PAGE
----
Identity created for the Palmetto Opera. I liked the subtlety of the P + O icon, that also has a strong resemblance to that little thing that dangles in your throat, as seen by someone singing...opera of course.

This past year, I really didn't know if I was going to be able to make the cross-country flight back to South Carolina, or whether it would fit in with my schedule here at Engine Company 1. Sometime in August, I received a few emails from a friendly gal saying she has secured a flight for me to attend CreateAthon. Now, in my head, I thought maybe there was a little fund saved up for organizational things or whatnot, but I really didn't think too much about it, other than I was excited to be a part and donate my time and um... talents... to good use. I checked the schedule with the EC1 partners and said yes. I'm glad I did.

What I didn't realize was that my attendance was a gift of sorts. (I'm not saying it was a good gift per se, but a gift nonetheless, ha.) Apparently, Cathy had worked with a group called The Cooperative Ministry in the recent past, developing a fund-raising campaign called, With A Little Love. (I can't think of a better organization/effort for the holidays than this, by the way.) The campaign took a cue from the Hootie & The Blowfish song, Hold My Hand, and was designed to educate others about the plight of the working poor and to encourage song downloads and donations. You can buy the song, performed by The Benedict College Gospel Choir, here. You'll be hard pressed to spend a better .99 cents.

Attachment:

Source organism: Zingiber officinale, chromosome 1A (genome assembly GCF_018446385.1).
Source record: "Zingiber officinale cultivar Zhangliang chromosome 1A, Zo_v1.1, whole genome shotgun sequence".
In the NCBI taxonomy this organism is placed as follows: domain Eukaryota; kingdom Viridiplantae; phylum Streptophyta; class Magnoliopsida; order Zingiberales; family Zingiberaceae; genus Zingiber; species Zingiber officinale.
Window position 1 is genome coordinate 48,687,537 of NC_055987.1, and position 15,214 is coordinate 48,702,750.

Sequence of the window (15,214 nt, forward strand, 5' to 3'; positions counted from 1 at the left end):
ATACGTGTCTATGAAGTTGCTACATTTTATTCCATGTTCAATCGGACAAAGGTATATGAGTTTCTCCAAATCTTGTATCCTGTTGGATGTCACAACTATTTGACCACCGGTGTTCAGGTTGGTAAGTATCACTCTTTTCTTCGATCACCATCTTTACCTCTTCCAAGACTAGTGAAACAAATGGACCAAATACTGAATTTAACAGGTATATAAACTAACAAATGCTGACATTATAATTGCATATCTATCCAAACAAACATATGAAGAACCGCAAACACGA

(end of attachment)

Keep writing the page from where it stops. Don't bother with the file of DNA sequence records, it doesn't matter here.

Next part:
With A Little Love:

The Cooperative Ministry overhead Cathy talking about hoping to have me out for the upcoming CreateAthon, and as a thank you for all the work she (and the whole of Riggs) are doing for the group — they bought me a ticket. I didn't know any of this, of course, because they were keeping the whole thing a surprise. For all I knew the ticket was coming from Riggs and was business-as-normal. I was still thankful, but unaware of all the things that had transpired in order to bring me back.